The Brewers season officially came to an end last night after a 4-3 loss to the Washington Nationals in the Wild Card game at Nationals Park. After holding a 3-1 lead after the first seven innings, Brewers’ closer Josh Hader couldn’t hold the lead for the crew and paired with a error from right fielder Trent Grisham, allowed a bases clearing single to put the Nationals up for good in the eighth.
The Brewers started the game strong on the back of two homers from Yasmani Grandal and Eric Thames in the first two innings.
The Crew came in with a great game plan, attacking Nationals starter, Max Scherzer, early before he could settle into his first postseason action in two years. Scherzer looked a little wild through his start, but still pitched five strong innings of three run ball before handing the game over to Stephen Strasburg who held the Brewers to two hits over the next three innings.
Brewers pitching also looked strong for the first seven innings, as the Brewers held a white-hot Nationals line up to just three hits and one solo home run over the first seven innings. Brandon Woodruff looked amazing in his first semi-extended action this fall, going four strong innings with a fastball that topped 96.9 mph every time it was thrown. His sole blemish was a solo home run in the third to Washington Shortstop Trea Turner.
Brent Suter and Drew Pomeranz also had strong outings covering three scoreless innings for The Crew.
As the bats went silent however, the pressure continued to mount for the Brewers, and Craig Counsell decided to throw out his best reliever a little early in the eighth, which was understandable considering the win-or-go-home mentality and the fact that Hader had gone multiple innings in the past with a pretty good success rate.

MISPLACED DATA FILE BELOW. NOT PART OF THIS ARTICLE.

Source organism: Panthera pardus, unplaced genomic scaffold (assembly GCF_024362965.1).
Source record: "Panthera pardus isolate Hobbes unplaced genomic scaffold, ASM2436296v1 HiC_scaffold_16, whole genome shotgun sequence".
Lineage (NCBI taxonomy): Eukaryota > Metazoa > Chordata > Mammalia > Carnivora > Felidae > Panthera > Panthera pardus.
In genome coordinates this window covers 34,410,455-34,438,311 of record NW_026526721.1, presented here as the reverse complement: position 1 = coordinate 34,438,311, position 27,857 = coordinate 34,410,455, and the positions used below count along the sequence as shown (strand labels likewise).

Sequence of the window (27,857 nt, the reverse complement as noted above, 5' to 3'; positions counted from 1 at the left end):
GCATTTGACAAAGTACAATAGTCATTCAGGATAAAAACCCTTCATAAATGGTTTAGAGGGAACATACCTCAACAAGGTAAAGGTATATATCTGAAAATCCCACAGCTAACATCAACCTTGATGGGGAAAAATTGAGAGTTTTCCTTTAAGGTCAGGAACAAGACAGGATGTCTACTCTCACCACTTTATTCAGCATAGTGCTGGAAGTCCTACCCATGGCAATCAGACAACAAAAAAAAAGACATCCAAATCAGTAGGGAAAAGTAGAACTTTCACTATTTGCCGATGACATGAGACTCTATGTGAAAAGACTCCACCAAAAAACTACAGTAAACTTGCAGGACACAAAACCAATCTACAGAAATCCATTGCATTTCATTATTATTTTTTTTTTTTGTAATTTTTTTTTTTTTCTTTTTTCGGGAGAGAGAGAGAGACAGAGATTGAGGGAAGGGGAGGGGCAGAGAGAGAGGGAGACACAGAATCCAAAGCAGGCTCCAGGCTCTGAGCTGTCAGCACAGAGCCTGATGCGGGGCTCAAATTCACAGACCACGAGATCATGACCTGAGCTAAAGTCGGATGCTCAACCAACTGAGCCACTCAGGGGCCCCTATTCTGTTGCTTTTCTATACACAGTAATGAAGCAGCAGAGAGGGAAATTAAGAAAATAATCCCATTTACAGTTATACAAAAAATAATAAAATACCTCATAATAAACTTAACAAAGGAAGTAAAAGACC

Hader would come into the game and after a controversial hit by pitch call with one out, proceeded to strikeout Trea Turner before loading the bases via a weak single and a walk. With Hader already 27 pitches into the inning, Juan Soto came up to the plate and knocked a soft line drive to right field. As any rookie would, Trent Grisham tried to be a hero and throw out pinch-runner Andrew Stevenson at the plate. However, as Grisham came up to play the ball, he failed to get his glove all the way down and the ball slipped right past him, allowing all three runners to score on the play before Soto was caught at second ending the inning, but, the damage was done.
The Brewers would come up to the plate in the ninth and after a two-out walk to Travis Shaw, Ben Gamel would come up to the plate and square a ball up that ended up right at the track for center fielder Victor Robles, effectively ending the Brewers season.
While it does suck that the season had to end on a blown game like that, this was a team that was five games back of the wildcard with only 23 games to go. A team doesn’t make the postseason every year, and the fact that the Crew has made it there two years straight, and after a push that included injuries to all of their starting outfielders and mainly their MVP Christian Yelich, we should be looking forward to the next years of competitive baseball from the Crew.
The offseason will be one of questions at catcher and third base, but, assuming the young talent continues to develop in Trent Grisham, Freddy Peralta, Brandon Woodruff, Keston Hiura, and if new acquisitions like Ray Black and Jake Faria begin to make more of an impact, the crew should be exciting to watch over the coming years.
The Brewers will begin Spring Training with pitchers and catchers reporting February 12th next year. Let’s hope for another successful season and hopefully a return to the top of the division.